Mr Ladd's intervention, causing the fatal turn, was examined during the public enquiry into the accident, in June 1958. The report states: "[Charlie Sierra] was well to the East of its course for Wigan Beacon, and it was dangeously near, on whatever course it was flying, to the white blobs on the radar screen which indicated high ground. Mr Ladd at once became anxious, especially because he knew that the aircraft was coming from the direction of Blackpool. It was on the basis of this anxiety that Mr Ladd at once, on seeing the first echo, sent out his instructions to CS to turn immediately to a course of 250°. Before the 10 seconds, which was required to deliver the message, had elapsed, a second echo came up on the screen, which confirmed Mr Ladd's anxiety by giving an indication of the direction in which the aircraft was heading. In fact, unfortunately, the aircraft, when the order was received, was rather further East and further North than Mr Ladd had reason to believe. His order to turn right was properly given on the basis of the information which he had and the judgement which he reasonably, and instantaneously, formed upon that information. His order was intended to take CS clear of the high ground. In fact, it brought CS into the side of Winter Hill. But Mr Ladd is in no way to be blamed. On the contary, he is to be commended for his prompt and energetic action in a moment of crisis in an endeavour, reasonable and well-judged though in fact unsuccessful, to save the aircraft from what was, in my view, a position of imminent peril."
Aviation historian Steve Morrin, in his book "The Devil Casts His Net" on the Winter Hill air disaster, concludes there was no single cause for the accident and that a fateful chain of events began even before takeoff on the Isle of Man when the flight was delayed 15 minutes in agreeing the clearance.
The ground slopes down to the left where the plane crashed into the hill, so it was the right wing that hit first, then the right undercarriage and engine, and as it cartwheeled over the snowy peat the aircraft broke up almost completely, with wreckage scattered over a wide area. Only the tail section remained relatively intact as it slewed to a halt about 250 yards from the first point of impact.
Of the 42 people on board the flight, 35 men were now fatally injured or already dead. Mr Howarth, the co-pilot, was alive. He climbed out of the upside down remains of the cockpit into the snow and made his way up to the tail section where he attended to the flight stewardess, Jennifer Curtis, and from there up a little further to the road that leads from the summit to the transmitter station building.
Much of the top of Winter Hill is fairly flat in the form of a large plateau. The transmitter station is some 200 metres from where the tail section had come to rest. None of the handful of men working up there that morning were aware that a plane had just crashed close by (though one thought he'd heard a 'whooshing noise'). The aircraft had struck the other side of the summit from them, on the slope about 50 feet down. Mr Howarth swung open the entrance door of the building and said: "There's been a crash. Can you please help me?" So began the local response to the incident. The engineer in charge phoned the local Police Station in Horwich and handed over to Mr Howarth. A small party then set out to the scene of the crash with stretchers, re-tracing the co-pilot's footsteps in the snow.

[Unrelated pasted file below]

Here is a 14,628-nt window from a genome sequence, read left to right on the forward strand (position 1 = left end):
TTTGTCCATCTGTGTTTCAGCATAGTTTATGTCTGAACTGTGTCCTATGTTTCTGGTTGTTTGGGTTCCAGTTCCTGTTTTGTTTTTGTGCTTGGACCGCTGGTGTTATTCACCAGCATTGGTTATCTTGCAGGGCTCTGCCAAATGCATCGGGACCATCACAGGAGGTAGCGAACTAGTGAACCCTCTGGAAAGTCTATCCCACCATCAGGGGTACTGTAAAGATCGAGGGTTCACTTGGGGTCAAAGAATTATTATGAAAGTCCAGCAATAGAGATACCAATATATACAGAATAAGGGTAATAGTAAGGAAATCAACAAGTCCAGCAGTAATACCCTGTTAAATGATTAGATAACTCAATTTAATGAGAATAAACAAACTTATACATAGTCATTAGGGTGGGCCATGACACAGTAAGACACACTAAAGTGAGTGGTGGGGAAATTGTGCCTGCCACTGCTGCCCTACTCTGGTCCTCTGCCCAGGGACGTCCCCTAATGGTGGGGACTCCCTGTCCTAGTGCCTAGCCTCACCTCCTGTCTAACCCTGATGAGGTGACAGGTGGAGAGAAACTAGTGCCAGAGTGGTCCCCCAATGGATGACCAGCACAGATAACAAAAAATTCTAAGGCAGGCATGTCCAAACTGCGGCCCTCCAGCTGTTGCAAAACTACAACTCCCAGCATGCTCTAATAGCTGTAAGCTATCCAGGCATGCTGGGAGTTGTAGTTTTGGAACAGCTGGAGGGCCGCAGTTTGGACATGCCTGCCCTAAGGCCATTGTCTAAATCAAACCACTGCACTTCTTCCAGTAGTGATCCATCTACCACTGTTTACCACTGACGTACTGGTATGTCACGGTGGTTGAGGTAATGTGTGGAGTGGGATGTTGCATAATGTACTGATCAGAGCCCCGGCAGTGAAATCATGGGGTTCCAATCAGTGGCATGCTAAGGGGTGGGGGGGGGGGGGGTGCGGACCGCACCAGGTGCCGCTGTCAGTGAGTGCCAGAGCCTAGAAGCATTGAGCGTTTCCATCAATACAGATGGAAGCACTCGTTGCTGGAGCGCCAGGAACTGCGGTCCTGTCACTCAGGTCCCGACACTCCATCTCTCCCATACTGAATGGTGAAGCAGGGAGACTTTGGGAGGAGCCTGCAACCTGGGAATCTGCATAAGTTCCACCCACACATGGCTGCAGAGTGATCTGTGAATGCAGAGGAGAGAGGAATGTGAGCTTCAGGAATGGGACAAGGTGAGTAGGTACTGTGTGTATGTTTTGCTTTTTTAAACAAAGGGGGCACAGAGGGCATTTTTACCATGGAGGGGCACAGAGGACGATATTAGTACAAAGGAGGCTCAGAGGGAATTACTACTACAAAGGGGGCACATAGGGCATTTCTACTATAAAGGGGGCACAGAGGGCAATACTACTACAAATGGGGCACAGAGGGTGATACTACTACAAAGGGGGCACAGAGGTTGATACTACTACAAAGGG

The response to emergency
The crash occurred at 9.45 am and it was perhaps half an hour later when the transmission station engineers first arrived at the scene with their stretchers and busied themselves with taking some of the few survivors to the building for warmth and first aid. The first emergency services to reach the crash site were a policeman from Horwich Police Station, two ambulancemen, and a fireman, at around 11 am, having walked two miles across the snowy moor from where they'd left their vehicles, stuck in snowdrifts on the road that leads up Winter Hill. Two survivors were still lying amongst the wreckage and bodies of dead passengers. They'd been lying in the snow for over an hour and were now stretchered to the transmission station to join the others.
After the initial short silence, news of the disaster spread quickly and as morning became afternoon, the top of Winter Hill was teeming with people of all kinds: rescue parties, reporters, local doctors, policemen, ambulancemen, and as is to be expected, others who'd battled their way up through the mist with their dogs, to see what was going on.